One of the books that influenced my thinking about parenting was Neil Postman’s The Disappearance of Childhood. Written in the 1980s, Postman decried the loss of freedom children were experiencing because of the desire of parents to ensure their children were safe and successful. He lamented that the self-regulated pick-up games he experienced as a child were being replaced with formal leagues governed by adults and that the opportunities he had to explore freely in his neighborhood was being lost as anxious parents organized play dates. Thirty years later it seems that the concept of neighborhoods requires an intentionality that used to occur organically, and too many children are suffering from loneliness as a result.
Christian Science Monitor Asks If Satanists Should Be Allowed to Form Clubs in School… and the Answer is Clear
In an op ed piece in Wednesday’s online version of the Christian Science Monitor staff writer Rowena Lindsay poses the question “Should Satanist Be Allowed to Run After School Clubs in Public Schools?”. The answer is clearly “Yes”. As Ms. Lindsay notes in her articles in a 2001 Supreme Court ruling (Good News Club vs. Milford Central School) the court ruled that the government cannot discriminate against free speech in “limited public forum” – such as after-school clubs in public schools. Those who support Christian clubs are, in many cases, opposed. Based on the CSM’s overview of the issue, though, they don’t have the Constitution on their side:
Rather than advocating evil and devil-worship, the club meetings will focus on games and activities to promote free thinking, according to Lilith Starr, founder of the Satanic Temple of Seattle. After School Satan Clubs have been proposed in Atlanta, Detroit, Washington, Portland, Ore., Tacoma, Wash., Salt Lake City, Tucson, and Los Angeles, and while theses clubs may also be protected under the US constitutional right of freedom of speech and religion, many parents are not happy.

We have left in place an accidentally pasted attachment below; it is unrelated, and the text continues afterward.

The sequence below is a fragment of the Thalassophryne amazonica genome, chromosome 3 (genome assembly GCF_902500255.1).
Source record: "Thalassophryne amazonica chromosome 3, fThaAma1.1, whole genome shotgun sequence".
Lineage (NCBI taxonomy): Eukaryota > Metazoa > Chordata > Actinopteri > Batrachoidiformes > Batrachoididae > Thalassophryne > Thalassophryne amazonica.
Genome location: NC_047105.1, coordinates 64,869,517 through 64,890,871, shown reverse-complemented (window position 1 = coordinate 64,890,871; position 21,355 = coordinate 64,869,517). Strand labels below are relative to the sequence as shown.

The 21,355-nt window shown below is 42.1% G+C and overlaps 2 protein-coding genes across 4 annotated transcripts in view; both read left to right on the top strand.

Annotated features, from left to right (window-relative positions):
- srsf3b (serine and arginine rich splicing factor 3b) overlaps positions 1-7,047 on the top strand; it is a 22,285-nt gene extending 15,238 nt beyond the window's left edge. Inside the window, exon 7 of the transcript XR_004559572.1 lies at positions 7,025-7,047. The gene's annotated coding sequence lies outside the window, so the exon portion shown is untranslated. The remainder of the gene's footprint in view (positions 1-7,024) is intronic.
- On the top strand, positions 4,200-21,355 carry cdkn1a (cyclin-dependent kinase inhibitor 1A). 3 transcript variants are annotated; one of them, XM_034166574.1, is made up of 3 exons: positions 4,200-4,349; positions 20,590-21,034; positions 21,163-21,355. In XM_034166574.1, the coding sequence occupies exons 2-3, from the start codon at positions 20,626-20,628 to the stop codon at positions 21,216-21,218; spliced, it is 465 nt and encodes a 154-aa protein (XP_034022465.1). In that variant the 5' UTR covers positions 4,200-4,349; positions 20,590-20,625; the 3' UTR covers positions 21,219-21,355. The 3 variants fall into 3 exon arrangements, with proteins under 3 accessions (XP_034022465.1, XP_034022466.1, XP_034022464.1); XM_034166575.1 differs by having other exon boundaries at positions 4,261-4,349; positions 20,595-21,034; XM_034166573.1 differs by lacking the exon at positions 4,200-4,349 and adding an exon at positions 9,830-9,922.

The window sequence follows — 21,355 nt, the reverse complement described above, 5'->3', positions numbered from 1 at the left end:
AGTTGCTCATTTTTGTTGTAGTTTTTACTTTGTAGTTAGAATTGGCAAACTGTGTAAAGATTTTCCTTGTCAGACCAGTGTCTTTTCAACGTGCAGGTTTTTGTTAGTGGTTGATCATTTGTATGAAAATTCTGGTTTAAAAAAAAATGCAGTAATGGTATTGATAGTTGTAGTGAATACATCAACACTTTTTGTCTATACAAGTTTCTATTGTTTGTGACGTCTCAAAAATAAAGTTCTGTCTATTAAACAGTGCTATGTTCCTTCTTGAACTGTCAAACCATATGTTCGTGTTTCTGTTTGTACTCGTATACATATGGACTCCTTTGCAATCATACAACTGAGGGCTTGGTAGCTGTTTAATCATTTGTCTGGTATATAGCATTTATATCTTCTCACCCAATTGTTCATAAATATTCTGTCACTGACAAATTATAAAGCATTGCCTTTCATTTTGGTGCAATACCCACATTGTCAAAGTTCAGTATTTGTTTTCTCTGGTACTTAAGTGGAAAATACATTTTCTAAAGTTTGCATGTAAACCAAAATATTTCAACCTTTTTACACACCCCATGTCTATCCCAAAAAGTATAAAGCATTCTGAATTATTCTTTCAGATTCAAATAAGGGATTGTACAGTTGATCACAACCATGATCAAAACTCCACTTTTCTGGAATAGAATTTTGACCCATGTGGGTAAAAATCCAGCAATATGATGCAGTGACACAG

“We believe strongly in religious plurality and we fight for equal representation for all religions,” Lilith Starr, a Harvard graduate, told the Los Angeles Times. “Whenever religion enters the public sphere, like the Good News Club at public schools, we take action to ensure that more than one religious voice is represented, and that is our intent with the After School Satan Club.”
From my perspective Ms. Starr is doing a tremendous public service by engaging the communities in a dialogue about where public support for schools should begin and end. School districts who open the door for any religiously affiliated organization would be hard pressed to close the door on any particular religion and those who close any door would be hard pressed to demonstrate an open and inclusive ethos. In my opinion public schools should serve as a marketplace for ideas and, to the end, should offer as many opportunities for civil public debate on issues as possible and offer students as many avenues to explore as possible.
Diane Ravitch and Salon writer Steven Rosenfeld forcefully and accurately counter the NYTimes and Washington Post editorial boards. in their support for the NAACP. Bravo!
Steven Rosenfeld, writing at Salon, notes that both the Washington Post and the New York Times warned the NAACP not to pass the resolution to halt the expansion of charter schools. Both editorials …
An essay by Mike Jackson in the Daily Beast has me re-thinking my stance on private donations to public schools. He opens his essay with a startling statistic: 963,000 millionaires reside in New York City! Mr. Jackson contends that asking these millionaires to pay higher taxes to underwrite public education is a bad idea because there is no way public schools could ever raise enough taxes to match the amount spent in private schools. He writes: